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Walsall Apprentices Experience Summer Work Placements

Walsall Apprentices Experience Summer Work Placements

A week or two in a sunny holiday destination tends to be the norm for young footballers at the end of each season. A time to relax, unwind, have fun and see new places.

Yet when the League One season drew to its conclusion in May, Walsall’s apprentices began their taste of the summer in a very different fashion.

The club, conscious of the perception that players can be “sheltered from the outside world” and “disconnected” from the public, ensured that holiday plans were temporarily put on hold as they arranged work placements at local businesses for their apprentices.

It was a different start to the summer and one designed to foster new skills, interests and develop an understanding of diverse working environments with players removed from their comfort zone.

Nine apprentices tackled different roles from the ones they are accustomed to as footballers, in a variety of locations including: The Co-operative Group (Travel & Retail), BCS Group/Barhale, The RAC, Walsall Housing Group and Accord Housing.

“We did this last year for the first time and noticed that it had a positive impact on the lads when they returned after the summer,” club head of education Sue Lane told LFE.

“They (the players) seemed more determined and focused when they came back into the club, so we wanted this type of project to become part of what we do.

“We felt that in many ways they are sheltered as young footballers and we wanted them to step into the shoes of someone in an office environment or a workshop, dealing with customers and other people during the course of a normal 9-5 job.

“They were all apprehensive initially but I went out to see each player and was really pleased by the way they adjusted and interacted in those surroundings.”

Instead of devoting his time to breaking down opposition defences, the Saddlers 17-year-old striker Joe Cairns spent a week at the BCS Group/Barhale alongside teammate Debert Massamba organising the distribution and repair of traffic and road signs, and other safety and construction equipment.

“I worked across two departments, safety and distribution,” Cairns said. “So looking at different pieces of equipment – taking it off the shelf and arranging distribution through the fleet of delivery drivers.

“We were also cleaning equipment down that had been returned to us, looking for and establishing any faults so that things could be repaired. I don’t really like sitting around. I like doing something active so from that respect it was ok, though obviously while football is physically tiring this was more mentally tiring.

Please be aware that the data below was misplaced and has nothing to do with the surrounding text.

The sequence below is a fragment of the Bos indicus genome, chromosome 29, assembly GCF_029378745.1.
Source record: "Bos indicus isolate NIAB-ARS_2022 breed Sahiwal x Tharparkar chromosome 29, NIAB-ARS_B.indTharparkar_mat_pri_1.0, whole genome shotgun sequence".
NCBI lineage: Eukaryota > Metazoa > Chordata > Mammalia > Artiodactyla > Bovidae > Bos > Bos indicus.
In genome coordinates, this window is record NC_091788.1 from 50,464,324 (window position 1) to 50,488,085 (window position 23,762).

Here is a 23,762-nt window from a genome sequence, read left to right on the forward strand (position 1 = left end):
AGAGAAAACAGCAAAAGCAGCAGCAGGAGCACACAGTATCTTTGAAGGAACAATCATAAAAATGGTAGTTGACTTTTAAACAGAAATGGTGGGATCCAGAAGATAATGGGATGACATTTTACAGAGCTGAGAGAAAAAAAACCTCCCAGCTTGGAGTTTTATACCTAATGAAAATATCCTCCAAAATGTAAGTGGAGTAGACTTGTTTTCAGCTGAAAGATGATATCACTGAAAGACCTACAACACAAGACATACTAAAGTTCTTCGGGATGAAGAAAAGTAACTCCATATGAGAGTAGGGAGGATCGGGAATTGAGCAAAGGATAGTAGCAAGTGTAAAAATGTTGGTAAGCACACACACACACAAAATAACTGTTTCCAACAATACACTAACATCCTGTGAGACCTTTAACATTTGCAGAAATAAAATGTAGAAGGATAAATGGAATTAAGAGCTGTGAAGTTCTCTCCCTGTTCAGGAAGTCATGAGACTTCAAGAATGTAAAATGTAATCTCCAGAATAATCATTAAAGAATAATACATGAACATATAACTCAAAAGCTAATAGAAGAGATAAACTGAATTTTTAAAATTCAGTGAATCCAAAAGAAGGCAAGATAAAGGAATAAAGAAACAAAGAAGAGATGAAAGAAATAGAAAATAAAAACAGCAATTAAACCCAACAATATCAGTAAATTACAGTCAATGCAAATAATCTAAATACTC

“When I did work experience at school I went to a local primary school and was helping assist a teacher and that was a lot easier than this. It was hands-on and demanding.”

Left-back Cody Fisher and midfielder Stefan Mason spent a week gaining experience at The RAC’s iconic operations control centre, which runs alongside the M6 at Bescot. Since opening in June 1989, the centre has handled around 50 million phone calls and dispatched around 30 million patrols to breakdowns.

“It was a good experience,” Mason said. “I was introduced to a lot of the different departments so it gave me an idea of what a number of jobs were like, what they involved and working in an office environment.

“I spent a lot of time working alongside and shadowing customer service representatives who were dealing with complaints and breakdown calls and also got an understanding of how the technical department works, advising engineers on the road about the problems they were encountering.

“It was the total opposite of being a footballer. I was nervous before I went in but I think meeting and communicating with a wide variety of different people each day has helped me to develop my social skills.”

With positive feedback received from the employers involved, back at the Banks’s, the club’s academy manager Graham Biggs hailed a mutually beneficial project that he believes will influence the players over the coming months.

“It gives the boys an insight into a real working environment, other than a football career,” he said.

“This is the second year we have done this and it certainly gave last year’s apprentices the real desire to work harder and give all they had on the apprenticeship.”

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